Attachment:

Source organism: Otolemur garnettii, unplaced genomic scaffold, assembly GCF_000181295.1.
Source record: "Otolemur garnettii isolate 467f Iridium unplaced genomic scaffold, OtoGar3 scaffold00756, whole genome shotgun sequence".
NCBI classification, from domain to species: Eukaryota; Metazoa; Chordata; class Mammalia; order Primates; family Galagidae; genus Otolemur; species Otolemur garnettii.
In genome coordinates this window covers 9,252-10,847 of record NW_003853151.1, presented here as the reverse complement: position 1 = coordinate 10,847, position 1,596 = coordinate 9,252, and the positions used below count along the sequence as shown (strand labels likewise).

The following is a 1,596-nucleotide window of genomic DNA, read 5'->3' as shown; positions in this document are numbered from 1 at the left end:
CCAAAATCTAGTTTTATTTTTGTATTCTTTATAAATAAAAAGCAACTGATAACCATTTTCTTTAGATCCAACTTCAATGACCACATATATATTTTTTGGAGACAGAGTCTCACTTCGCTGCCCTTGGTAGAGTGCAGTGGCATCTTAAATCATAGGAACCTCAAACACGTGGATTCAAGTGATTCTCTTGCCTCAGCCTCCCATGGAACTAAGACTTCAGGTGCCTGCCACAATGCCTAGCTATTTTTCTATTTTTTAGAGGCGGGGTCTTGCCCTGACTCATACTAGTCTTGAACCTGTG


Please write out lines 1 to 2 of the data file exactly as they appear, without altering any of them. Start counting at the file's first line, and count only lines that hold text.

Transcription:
Source organism: Otolemur garnettii, unplaced genomic scaffold, assembly GCF_000181295.1.
Source record: "Otolemur garnettii isolate 467f Iridium unplaced genomic scaffold, OtoGar3 scaffold00756, whole genome shotgun sequence".